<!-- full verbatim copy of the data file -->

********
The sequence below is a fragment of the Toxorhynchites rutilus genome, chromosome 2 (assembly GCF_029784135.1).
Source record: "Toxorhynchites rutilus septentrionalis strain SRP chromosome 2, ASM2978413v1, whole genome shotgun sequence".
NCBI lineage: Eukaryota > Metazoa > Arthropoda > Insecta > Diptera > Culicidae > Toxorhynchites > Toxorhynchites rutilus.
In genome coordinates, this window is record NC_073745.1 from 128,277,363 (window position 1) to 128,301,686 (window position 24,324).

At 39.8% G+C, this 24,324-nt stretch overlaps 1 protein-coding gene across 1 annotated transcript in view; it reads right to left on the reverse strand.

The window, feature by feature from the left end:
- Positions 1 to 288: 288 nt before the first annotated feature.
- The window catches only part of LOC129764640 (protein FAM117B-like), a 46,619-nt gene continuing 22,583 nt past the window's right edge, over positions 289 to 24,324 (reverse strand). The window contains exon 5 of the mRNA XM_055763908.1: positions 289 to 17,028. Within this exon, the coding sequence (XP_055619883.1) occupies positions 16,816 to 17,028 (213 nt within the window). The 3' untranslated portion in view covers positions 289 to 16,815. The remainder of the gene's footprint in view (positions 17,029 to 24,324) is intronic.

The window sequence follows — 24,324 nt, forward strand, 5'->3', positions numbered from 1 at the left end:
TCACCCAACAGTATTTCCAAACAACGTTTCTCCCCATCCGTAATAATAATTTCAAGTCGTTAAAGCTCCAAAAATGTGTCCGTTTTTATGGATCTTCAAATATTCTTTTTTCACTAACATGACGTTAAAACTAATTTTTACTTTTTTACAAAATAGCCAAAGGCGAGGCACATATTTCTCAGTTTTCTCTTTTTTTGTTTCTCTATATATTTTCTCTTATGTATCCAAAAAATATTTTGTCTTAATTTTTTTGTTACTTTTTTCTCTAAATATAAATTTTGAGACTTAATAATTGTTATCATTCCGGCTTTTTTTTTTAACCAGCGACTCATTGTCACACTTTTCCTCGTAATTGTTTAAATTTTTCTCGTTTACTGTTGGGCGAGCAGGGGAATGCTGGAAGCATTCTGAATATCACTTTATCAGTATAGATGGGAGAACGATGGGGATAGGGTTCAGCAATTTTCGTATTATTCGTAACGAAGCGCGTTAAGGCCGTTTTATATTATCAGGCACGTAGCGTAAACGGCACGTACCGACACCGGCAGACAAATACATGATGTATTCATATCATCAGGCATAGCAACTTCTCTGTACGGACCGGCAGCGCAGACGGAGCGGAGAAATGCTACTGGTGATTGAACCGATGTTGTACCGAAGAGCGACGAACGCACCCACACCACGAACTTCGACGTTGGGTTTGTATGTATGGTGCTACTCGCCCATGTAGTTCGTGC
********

The sequence below is a fragment of the Toxorhynchites rutilus genome, chromosome 2 (assembly GCF_029784135.1).
Source record: "Toxorhynchites rutilus septentrionalis strain SRP chromosome 2, ASM2978413v1, whole genome shotgun sequence".
NCBI lineage: Eukaryota > Metazoa > Arthropoda > Insecta > Diptera > Culicidae > Toxorhynchites > Toxorhynchites rutilus.
In genome coordinates, this window is record NC_073745.1 from 128,277,363 (window position 1) to 128,301,686 (window position 24,324).

At 39.8% G+C, this 24,324-nt stretch overlaps 1 protein-coding gene across 1 annotated transcript in view; it reads right to left on the reverse strand.

The window, feature by feature from the left end:
- Positions 1 to 288: 288 nt before the first annotated feature.
- The window catches only part of LOC129764640 (protein FAM117B-like), a 46,619-nt gene continuing 22,583 nt past the window's right edge, over positions 289 to 24,324 (reverse strand). The window contains exon 5 of the mRNA XM_055763908.1: positions 289 to 17,028. Within this exon, the coding sequence (XP_055619883.1) occupies positions 16,816 to 17,028 (213 nt within the window). The 3' untranslated portion in view covers positions 289 to 16,815. The remainder of the gene's footprint in view (positions 17,029 to 24,324) is intronic.

The window sequence follows — 24,324 nt, forward strand, 5'->3', positions numbered from 1 at the left end:
TCACCCAACAGTATTTCCAAACAACGTTTCTCCCCATCCGTAATAATAATTTCAAGTCGTTAAAGCTCCAAAAATGTGTCCGTTTTTATGGATCTTCAAATATTCTTTTTTCACTAACATGACGTTAAAACTAATTTTTACTTTTTTACAAAATAGCCAAAGGCGAGGCACATATTTCTCAGTTTTCTCTTTTTTTGTTTCTCTATATATTTTCTCTTATGTATCCAAAAAATATTTTGTCTTAATTTTTTTGTTACTTTTTTCTCTAAATATAAATTTTGAGACTTAATAATTGTTATCATTCCGGCTTTTTTTTTTAACCAGCGACTCATTGTCACACTTTTCCTCGTAATTGTTTAAATTTTTCTCGTTTACTGTTGGGCGAGCAGGGGAATGCTGGAAGCATTCTGAATATCACTTTATCAGTATAGATGGGAGAACGATGGGGATAGGGTTCAGCAATTTTCGTATTATTCGTAACGAAGCGCGTTAAGGCCGTTTTATATTATCAGGCACGTAGCGTAAACGGCACGTACCGACACCGGCAGACAAATACATGATGTATTCATATCATCAGGCATAGCAACTTCTCTGTACGGACCGGCAGCGCAGACGGAGCGGAGAAATGCTACTGGTGATTGAACCGATGTTGTACCGAAGAGCGACGAACGCACCCACACCACGAACTTCGACGTTGGGTTTGTATGTATGGTGCTACTCGCCCATGTAGTTCGTGC